“Dad, I haven’t sung one for you in a long time and it’s long overdue. You are my inspiration. I admire your integrity. I admire your strength. I admire your ability to remain steadfast and stay the course. I admire your genius. I admire your leadership. I admire your loyalty. I admire your uncompromising will. I admire your Spirit. I wanna be just like you, Pops.
I remember Grandpops singing “Who Can I Turn To” since I was a little, round, rolly-polly. You love the music of Matt Monro and I love the music of Matt Monro because of you. I hope you think I sang a decent cover from one of your favorites, Pops! This one’s for you.”
"Who Can I Turn To?" is a popular song. It may be titled "Who Can I Turn To (When Nobody Needs Me)".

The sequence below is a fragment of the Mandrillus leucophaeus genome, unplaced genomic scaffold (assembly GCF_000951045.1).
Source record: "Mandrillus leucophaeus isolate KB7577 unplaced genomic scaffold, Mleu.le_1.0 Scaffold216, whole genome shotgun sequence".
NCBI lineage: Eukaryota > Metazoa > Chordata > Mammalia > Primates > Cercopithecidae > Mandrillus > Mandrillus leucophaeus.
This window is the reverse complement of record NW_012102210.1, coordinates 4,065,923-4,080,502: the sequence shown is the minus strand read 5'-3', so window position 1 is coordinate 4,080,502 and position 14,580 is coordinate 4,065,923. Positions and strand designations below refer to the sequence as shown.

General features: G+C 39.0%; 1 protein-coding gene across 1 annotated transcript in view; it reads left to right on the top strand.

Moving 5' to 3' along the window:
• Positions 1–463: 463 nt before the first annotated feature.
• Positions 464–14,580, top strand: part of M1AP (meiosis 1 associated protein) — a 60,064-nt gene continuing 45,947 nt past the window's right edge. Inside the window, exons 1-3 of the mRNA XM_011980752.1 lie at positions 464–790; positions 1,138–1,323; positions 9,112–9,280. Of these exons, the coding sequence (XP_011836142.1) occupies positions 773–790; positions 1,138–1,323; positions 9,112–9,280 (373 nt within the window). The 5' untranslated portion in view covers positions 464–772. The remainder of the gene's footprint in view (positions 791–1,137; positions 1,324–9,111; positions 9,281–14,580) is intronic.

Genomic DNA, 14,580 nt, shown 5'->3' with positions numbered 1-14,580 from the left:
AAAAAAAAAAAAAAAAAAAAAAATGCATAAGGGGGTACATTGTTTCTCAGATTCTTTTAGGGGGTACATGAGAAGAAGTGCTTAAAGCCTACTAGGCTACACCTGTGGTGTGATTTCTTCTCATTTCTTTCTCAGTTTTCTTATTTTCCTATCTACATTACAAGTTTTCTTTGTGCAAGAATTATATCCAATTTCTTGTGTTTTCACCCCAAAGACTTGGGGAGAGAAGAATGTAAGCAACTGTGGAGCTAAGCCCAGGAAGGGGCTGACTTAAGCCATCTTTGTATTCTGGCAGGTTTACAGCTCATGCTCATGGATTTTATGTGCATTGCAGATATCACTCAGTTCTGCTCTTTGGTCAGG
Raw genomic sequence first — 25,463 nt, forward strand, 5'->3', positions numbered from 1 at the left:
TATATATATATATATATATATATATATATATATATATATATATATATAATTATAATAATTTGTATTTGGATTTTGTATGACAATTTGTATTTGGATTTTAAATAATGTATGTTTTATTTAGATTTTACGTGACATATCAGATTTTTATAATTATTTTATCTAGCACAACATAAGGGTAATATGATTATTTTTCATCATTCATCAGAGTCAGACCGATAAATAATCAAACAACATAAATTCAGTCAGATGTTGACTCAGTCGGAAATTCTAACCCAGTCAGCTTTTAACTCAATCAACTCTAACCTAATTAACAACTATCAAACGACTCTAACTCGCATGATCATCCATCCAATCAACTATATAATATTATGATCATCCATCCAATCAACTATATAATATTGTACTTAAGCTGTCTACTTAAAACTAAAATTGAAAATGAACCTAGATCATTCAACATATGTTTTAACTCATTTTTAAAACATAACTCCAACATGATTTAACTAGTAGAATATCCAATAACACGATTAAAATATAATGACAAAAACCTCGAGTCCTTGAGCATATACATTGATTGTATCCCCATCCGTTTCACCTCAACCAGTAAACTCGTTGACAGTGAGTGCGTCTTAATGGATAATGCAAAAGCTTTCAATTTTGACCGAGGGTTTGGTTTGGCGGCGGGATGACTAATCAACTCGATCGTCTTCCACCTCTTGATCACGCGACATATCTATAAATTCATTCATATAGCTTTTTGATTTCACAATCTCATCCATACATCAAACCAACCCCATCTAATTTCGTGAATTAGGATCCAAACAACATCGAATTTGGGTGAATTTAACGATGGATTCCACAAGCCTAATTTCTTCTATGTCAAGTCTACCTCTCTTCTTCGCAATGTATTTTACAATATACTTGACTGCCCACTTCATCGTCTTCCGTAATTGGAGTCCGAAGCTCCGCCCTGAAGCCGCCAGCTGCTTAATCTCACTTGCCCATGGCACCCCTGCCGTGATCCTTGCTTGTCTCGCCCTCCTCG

It was written by Leslie Bricusse and Anthony Newley and published in 1964. The song was introduced in the musical The Roar of the Greasepaint – The Smell of the Crowd, which struggled in the United Kingdom in 1964 and then made a tour of the United States later that year. In 1964 Shirley Bassey recorded the song and released it as a single, however it failed to chart. Recorded by Tony Bennett, "Who Can I Turn To?" became a hit, reaching number 33 on the U.S. pop singles chart and the top 5 of the Adult Contemporary chart. So fueled, the musical arrived on Broadway for a successful run, and the song became one of Bennett's staples. Astrud Gilberto recorded a version that was sampled in The Black Eyed Peas song "Like That" from their album "Monkey Business". American tenor Jan Peerce recorded "Who Can I Turn To?" for his 1965 album Pop Goes Peerce. Dionne Warwick covered the song for her 1965 album, The Sensitive Sound of Dionne Warwick. Her version reached #62 pop and #34 R&B. Wynton Marsalis covered it on his first, eponymous album (1981). Donald Braswell II recorded this song on his 2007 album New Chapter. Harry Connick, Jr. included the song on his 2009 album, Your Songs. There is another song titled "Who Can I Turn To". It's written by Alec Wilder and William Engvick in 1941. It's much less well known.